It’s almost silent here on Lleyn, apart from the odd lazy bee, a robin singing in a minor key and a duck in the field next door. The sun is shining as it it can only shine in the autumn and every leaf is gleaming in the warm air. Even the hawthorns seem to be doing some last minute packing for a cold winter, they’re so heavily decked with fruit the colour of sealing wax.
It’s impossible not to fall in love with this place. Yesterday was a bit of a write-off as it was raining most of the time and we were exhausted from what seems like three weeks of travelling, but today the sun is shining and we took a leisurely wander around our favourite places just to say hi. The tide was falling at Porthor and we walked along the beach, inspected a few plants on the way down and photographed seaweed for me to paint as soon as I can get the piano out of my workroom. But I had higher things on my mind and so we stopped off at the pub next door to RS Thomas’s church in Aberdaron to book for Sunday Lunch. I did meet RS once at a reading, but I knew Jim Cotter, one of his successors, in the parish much better. He was a courageous and radical parish priest who was always in hot water for following the Gospel rather than canon law, and I found his grave up on the clifftop church at Llanfaelrhys close to RS’s widow and son. That, however was not the higher thing I had in mind. Cake, particularly National Trust cake was the object of my desire so we rattled on up to the cafe at Plas yn Rhiw.
‘Plas’ is probably the smallest and most lovely garden in the whole of the National Trust. It’s up on the hill overlooking Porth Neigwl – mistranslated as Hell’s Mouth – a lovely bay but properly hellish for a sail ship in a storm. So we had tea and cake accompanied by more insects and more silence before we went off to buy fresh crab.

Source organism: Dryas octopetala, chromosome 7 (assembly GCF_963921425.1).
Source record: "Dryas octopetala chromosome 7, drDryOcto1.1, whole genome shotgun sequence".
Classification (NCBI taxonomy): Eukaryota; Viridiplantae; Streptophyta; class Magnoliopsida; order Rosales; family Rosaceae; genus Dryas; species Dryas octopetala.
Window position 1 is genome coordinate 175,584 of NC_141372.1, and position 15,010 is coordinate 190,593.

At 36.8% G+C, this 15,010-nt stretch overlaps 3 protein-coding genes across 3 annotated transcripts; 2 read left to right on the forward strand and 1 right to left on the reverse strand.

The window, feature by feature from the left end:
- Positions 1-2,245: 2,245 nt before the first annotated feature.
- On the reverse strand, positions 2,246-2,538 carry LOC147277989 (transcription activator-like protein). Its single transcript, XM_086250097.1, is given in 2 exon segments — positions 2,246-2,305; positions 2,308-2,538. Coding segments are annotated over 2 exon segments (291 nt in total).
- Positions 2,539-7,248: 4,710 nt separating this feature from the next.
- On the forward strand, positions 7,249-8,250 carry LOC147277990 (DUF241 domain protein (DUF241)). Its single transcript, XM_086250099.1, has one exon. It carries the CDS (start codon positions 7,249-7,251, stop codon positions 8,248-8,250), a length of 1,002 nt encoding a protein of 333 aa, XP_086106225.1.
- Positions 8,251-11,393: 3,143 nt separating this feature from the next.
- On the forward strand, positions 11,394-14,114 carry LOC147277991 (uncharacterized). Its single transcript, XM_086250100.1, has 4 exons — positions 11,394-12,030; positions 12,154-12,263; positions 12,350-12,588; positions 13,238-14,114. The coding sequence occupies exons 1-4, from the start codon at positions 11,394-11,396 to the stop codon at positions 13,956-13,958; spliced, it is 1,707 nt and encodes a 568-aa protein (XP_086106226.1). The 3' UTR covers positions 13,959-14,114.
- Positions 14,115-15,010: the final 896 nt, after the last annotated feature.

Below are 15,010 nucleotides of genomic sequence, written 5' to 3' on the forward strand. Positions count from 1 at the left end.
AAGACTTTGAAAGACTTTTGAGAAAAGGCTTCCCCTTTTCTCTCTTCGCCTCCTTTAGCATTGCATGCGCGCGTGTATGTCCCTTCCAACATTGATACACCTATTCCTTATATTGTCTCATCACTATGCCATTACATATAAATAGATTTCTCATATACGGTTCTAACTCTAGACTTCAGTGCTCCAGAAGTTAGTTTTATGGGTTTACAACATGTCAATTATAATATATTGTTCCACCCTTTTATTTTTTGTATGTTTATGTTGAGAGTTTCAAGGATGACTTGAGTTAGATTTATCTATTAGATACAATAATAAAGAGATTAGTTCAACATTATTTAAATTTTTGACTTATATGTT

Sadly fresh crab was not available today. We always stop at one particular house where we can often buy it very cheaply. It was here, in the spring, I was given an impromptu tutorial on how to sex a crab by a delightful elderly lady who ran over the whole thing for me so I’d buy the right ones next time. However, today she explained that ‘he’ had not been out for a couple of weeks because of the terrible weather but he was ‘out crabbing right now”. “OK”, I said, “I’ll pop back tomorrow”. “Oh no, I’ll give you my phone number,” she said, rummaging around for a piece of paper. “I’ll put it in my phone”, I said, ” I’ll put you down as ‘Mrs Crab'”. “My name’s Menna”. “Menna Crab?” I said. “That’ll do” – broad smile!
On the way back we talked about what makes this one of the most magical places we know, quite as magical as Velvet Bottom on the Mendips, and Lizard and Zennor in Cornwall, and I think the common factor may be something as counter-intuitive as mining. Each of these areas has a history that you can almost taste in every stone. Rhiw, and especially the area below Jim Cotter’s grave was one of the biggest manganese mines in the country. In Priddy and around Velvet Bottom they mined lead in Roman times; in Zennor it was tin and on Lizard serpentine. Everywhere there are the slightly melancholy remains of industrial building, spoil heaps and gruffy ground completely reverted to wild nature. The sort of random and unplanned nature that makes every step a botanical adventure.
But there was one further connection to make, and it came to me unexpectedly while I was searching in my mind for some kind of commonality between these disparate landscapes, and I think it was because I was brought up in the midst of an exactly comparable post-industrial landscape – only in my case it was the remains of mining and clay, used to supply brickworks and pipeworks. For me there’s the sense of childhood enchantment which emerges when I enter exactly the kind of place I played in as a child. The old dram road, the ruined pithead works of the South Gloucestershire coalfield, the brickworks at Shortwood where my friend Eddy and I used to crawl up the abandoned chimney flues to look up at the sky. These landscapes are inscribed not just by their natural history today but their human history in the past. It’s true of every landscape of course, but these are the ones I understand at a deeper level.
Here they call us ‘blackberry tourists’ because so many outsiders come in on weekends like this to harvest the hedgerows. There’s still a lingering, almost imperceptible resentment at the English who’ve moved here and you can’t blame them. Our friends tried to buy a cottage here years ago and found themselves thwarted at every move. But I don’t want t live here, just come here two or three times a year to breathe and feel the silence.